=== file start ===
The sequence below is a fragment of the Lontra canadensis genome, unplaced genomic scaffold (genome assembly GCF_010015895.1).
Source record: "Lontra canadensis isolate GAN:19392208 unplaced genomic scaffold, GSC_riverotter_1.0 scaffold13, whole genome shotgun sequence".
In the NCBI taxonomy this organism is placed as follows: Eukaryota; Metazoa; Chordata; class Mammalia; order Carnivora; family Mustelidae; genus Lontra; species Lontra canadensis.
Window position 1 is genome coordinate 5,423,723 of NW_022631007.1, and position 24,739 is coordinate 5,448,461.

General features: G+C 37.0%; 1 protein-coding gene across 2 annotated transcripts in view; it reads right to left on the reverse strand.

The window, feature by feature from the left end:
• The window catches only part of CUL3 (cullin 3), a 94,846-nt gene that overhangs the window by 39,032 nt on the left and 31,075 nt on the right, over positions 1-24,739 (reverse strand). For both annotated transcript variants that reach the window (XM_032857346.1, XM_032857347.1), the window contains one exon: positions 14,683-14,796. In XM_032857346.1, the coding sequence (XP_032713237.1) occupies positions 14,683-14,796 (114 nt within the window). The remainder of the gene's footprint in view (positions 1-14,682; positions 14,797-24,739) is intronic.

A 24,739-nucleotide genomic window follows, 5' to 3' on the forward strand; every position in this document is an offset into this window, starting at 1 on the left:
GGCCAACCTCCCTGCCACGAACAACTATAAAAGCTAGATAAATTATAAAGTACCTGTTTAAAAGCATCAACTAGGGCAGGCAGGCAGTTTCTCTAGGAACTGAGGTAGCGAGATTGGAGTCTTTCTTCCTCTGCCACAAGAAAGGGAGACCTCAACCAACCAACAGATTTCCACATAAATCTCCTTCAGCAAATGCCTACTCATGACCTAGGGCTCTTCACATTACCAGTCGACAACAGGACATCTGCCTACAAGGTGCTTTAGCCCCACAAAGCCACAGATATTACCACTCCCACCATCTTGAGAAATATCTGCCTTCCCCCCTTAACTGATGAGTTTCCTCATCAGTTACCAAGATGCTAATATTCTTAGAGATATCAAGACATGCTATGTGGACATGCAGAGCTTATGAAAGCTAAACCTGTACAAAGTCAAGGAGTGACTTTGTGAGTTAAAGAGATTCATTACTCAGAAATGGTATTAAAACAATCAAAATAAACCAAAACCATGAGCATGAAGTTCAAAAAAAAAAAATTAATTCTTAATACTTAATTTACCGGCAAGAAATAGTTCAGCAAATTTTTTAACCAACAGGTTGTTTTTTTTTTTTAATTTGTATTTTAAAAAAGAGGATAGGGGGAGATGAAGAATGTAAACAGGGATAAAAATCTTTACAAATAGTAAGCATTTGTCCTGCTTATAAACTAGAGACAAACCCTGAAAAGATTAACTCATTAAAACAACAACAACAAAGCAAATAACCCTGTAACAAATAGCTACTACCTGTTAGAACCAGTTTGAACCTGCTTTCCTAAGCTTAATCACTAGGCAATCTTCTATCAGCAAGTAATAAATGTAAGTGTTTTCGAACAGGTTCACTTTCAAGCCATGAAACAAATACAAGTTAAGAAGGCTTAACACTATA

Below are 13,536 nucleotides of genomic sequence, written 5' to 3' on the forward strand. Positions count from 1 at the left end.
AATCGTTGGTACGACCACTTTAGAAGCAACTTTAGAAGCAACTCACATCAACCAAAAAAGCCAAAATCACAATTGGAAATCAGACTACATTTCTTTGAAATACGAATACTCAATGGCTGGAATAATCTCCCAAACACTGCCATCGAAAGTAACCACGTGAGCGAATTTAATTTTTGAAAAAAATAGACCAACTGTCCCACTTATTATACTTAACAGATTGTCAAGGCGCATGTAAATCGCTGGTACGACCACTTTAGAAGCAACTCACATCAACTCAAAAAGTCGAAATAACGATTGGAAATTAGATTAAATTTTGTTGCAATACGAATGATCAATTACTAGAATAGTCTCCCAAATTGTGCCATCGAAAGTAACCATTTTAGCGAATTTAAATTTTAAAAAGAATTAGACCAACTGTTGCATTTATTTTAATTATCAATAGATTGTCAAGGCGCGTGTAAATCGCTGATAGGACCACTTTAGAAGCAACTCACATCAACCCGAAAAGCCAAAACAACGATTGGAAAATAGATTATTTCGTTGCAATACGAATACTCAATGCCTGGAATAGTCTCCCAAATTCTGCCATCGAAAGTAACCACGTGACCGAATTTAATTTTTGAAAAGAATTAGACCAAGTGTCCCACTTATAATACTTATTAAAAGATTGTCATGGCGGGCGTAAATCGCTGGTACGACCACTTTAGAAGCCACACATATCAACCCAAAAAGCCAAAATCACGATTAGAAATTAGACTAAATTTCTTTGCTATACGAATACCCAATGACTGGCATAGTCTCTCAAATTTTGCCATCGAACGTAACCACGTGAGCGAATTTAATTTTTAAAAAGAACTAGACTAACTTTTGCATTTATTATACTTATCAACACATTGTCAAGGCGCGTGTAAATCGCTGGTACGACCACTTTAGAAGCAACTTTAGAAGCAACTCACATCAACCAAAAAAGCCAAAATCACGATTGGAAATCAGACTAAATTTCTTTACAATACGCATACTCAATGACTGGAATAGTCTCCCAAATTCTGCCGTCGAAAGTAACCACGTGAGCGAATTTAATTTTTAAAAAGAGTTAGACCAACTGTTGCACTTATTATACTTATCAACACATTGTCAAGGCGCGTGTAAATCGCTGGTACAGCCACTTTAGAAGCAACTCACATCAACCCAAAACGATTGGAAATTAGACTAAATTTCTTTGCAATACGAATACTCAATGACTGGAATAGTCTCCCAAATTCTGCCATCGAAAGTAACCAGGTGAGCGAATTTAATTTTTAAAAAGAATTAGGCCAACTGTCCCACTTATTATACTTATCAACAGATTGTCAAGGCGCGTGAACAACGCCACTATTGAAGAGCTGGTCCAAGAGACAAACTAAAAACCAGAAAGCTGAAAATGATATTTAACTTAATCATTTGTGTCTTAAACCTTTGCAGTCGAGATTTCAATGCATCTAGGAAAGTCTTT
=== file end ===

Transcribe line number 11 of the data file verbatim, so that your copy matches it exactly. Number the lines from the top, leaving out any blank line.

AATCGTTGGTACGACCACTTTAGAAGCAACTTTAGAAGCAACTCACATCAACCAAAAAAGCCAAAATCACAATTGGAAATCAGACTACATTTCTTTGAAATACGAATACTCAATGGCTGGAATAATCTCCCAAACACTGCCATCGAAAGTAACCACGTGAGCGAATTTAATTTTTGAAAAAAATAGACCAACTGTCCCACTTATTATACTTAACAGATTGTCAAGGCGCATGTAAATCGCTGGTACGACCACTTTAGAAGCAACTCACATCAACTCAAAAAGTCGAAATAACGATTGGAAATTAGATTAAATTTTGTTGCAATACGAATGATCAATTACTAGAATAGTCTCCCAAATTGTGCCATCGAAAGTAACCATTTTAGCGAATTTAAATTTTAAAAAGAATTAGACCAACTGTTGCATTTATTTTAATTATCAATAGATTGTCAAGGCGCGTGTAAATCGCTGATAGGACCACTTTAGAAGCAACTCACATCAACCCGAAAAGCCAAAACAACGATTGGAAAATAGATTATTTCGTTGCAATACGAATACTCAATGCCTGGAATAGTCTCCCAAATTCTGCCATCGAAAGTAACCACGTGACCGAATTTAATTTTTGAAAAGAATTAGACCAAGTGTCCCACTTATAATACTTATTAAAAGATTGTCATGGCGGGCGTAAATCGCTGGTACGACCACTTTAGAAGCCACACATATCAACCCAAAAAGCCAAAATCACGATTAGAAATTAGACTAAATTTCTTTGCTATACGAATACCCAATGACTGGCATAGTCTCTCAAATTTTGCCATCGAACGTAACCACGTGAGCGAATTTAATTTTTAAAAAGAACTAGACTAACTTTTGCATTTATTATACTTATCAACACATTGTCAAGGCGCGTGTAAATCGCTGGTACGACCACTTTAGAAGCAACTTTAGAAGCAACTCACATCAACCAAAAAAGCCAAAATCACGATTGGAAATCAGACTAAATTTCTTTACAATACGCATACTCAATGACTGGAATAGTCTCCCAAATTCTGCCGTCGAAAGTAACCACGTGAGCGAATTTAATTTTTAAAAAGAGTTAGACCAACTGTTGCACTTATTATACTTATCAACACATTGTCAAGGCGCGTGTAAATCGCTGGTACAGCCACTTTAGAAGCAACTCACATCAACCCAAAACGATTGGAAATTAGACTAAATTTCTTTGCAATACGAATACTCAATGACTGGAATAGTCTCCCAAATTCTGCCATCGAAAGTAACCAGGTGAGCGAATTTAATTTTTAAAAAGAATTAGGCCAACTGTCCCACTTATTATACTTATCAACAGATTGTCAAGGCGCGTGAACAACGCCACTATTGAAGAGCTGGTCCAAGAGACAAACTAAAAACCAGAAAGCTGAAAATGATATTTAACTTAATCATTTGTGTCTTAAACCTTTGCAGTCGAGATTTCAATGCATCTAGGAAAGTCTTT